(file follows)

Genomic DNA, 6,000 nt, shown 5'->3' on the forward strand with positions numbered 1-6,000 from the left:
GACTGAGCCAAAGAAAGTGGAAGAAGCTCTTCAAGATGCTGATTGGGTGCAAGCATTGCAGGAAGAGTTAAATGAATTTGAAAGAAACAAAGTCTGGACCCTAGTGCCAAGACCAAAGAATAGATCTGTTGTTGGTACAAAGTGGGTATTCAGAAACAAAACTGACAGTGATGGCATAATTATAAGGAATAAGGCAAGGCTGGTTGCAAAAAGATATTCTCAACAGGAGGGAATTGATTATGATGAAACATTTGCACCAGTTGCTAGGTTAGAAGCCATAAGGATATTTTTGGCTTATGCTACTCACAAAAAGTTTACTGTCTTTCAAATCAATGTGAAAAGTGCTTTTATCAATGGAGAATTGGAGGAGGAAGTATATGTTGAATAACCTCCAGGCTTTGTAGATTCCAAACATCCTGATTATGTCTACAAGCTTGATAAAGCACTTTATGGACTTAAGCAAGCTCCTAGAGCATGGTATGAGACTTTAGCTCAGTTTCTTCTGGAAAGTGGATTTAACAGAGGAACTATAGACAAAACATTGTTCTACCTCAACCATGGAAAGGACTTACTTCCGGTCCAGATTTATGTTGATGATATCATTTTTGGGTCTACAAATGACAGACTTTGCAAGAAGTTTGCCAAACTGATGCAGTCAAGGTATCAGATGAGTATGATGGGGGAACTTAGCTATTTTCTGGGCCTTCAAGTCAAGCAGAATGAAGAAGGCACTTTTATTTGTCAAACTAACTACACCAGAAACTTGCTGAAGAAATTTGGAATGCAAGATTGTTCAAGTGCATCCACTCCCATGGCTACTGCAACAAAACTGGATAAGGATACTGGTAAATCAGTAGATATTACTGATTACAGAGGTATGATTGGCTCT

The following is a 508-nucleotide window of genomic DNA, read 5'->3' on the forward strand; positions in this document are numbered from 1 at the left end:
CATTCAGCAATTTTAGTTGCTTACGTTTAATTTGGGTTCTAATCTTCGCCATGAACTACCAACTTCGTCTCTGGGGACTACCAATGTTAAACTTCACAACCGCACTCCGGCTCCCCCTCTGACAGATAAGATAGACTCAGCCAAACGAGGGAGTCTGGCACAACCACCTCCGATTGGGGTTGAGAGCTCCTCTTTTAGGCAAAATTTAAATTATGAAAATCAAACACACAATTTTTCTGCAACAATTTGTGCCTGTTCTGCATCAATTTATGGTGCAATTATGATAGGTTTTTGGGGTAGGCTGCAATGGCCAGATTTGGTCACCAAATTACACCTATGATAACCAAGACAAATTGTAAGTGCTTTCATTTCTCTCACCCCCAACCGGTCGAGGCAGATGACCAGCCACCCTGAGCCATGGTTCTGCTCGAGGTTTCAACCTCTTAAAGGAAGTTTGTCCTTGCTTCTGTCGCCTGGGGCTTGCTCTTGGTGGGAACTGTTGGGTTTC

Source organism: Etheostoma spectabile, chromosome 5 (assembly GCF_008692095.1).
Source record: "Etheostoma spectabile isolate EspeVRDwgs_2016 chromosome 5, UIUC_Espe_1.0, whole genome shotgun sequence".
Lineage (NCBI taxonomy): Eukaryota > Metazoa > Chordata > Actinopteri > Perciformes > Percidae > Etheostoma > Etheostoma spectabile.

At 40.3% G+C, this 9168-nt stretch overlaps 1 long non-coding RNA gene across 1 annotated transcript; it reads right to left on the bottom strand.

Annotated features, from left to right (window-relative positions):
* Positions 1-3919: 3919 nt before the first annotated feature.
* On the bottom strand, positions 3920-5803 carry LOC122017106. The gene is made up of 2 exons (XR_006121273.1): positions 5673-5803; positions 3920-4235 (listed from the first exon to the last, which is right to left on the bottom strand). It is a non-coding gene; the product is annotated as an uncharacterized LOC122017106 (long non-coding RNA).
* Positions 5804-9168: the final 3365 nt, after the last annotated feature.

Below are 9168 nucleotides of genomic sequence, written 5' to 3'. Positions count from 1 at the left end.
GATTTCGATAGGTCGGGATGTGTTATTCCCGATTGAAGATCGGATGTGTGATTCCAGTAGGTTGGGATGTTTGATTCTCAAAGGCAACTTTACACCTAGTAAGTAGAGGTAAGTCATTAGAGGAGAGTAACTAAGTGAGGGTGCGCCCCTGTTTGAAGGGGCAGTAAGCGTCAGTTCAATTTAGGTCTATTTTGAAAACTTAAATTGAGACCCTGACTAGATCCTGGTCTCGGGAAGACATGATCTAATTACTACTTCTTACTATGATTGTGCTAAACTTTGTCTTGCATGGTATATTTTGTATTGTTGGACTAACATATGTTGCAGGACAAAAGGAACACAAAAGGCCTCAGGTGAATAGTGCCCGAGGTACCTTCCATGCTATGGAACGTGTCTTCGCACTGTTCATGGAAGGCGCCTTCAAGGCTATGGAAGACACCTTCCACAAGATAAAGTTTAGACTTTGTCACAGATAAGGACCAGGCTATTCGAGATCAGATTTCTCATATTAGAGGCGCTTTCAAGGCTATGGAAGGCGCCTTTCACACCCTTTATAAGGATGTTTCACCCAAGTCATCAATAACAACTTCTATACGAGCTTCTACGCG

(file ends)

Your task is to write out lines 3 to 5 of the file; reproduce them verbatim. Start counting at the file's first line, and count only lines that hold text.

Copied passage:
The following is a 508-nucleotide window of genomic DNA, read 5'->3' on the forward strand; positions in this document are numbered from 1 at the left end:
CATTCAGCAATTTTAGTTGCTTACGTTTAATTTGGGTTCTAATCTTCGCCATGAACTACCAACTTCGTCTCTGGGGACTACCAATGTTAAACTTCACAACCGCACTCCGGCTCCCCCTCTGACAGATAAGATAGACTCAGCCAAACGAGGGAGTCTGGCACAACCACCTCCGATTGGGGTTGAGAGCTCCTCTTTTAGGCAAAATTTAAATTATGAAAATCAAACACACAATTTTTCTGCAACAATTTGTGCCTGTTCTGCATCAATTTATGGTGCAATTATGATAGGTTTTTGGGGTAGGCTGCAATGGCCAGATTTGGTCACCAAATTACACCTATGATAACCAAGACAAATTGTAAGTGCTTTCATTTCTCTCACCCCCAACCGGTCGAGGCAGATGACCAGCCACCCTGAGCCATGGTTCTGCTCGAGGTTTCAACCTCTTAAAGGAAGTTTGTCCTTGCTTCTGTCGCCTGGGGCTTGCTCTTGGTGGGAACTGTTGGGTTTC

Source organism: Etheostoma spectabile, chromosome 5 (assembly GCF_008692095.1).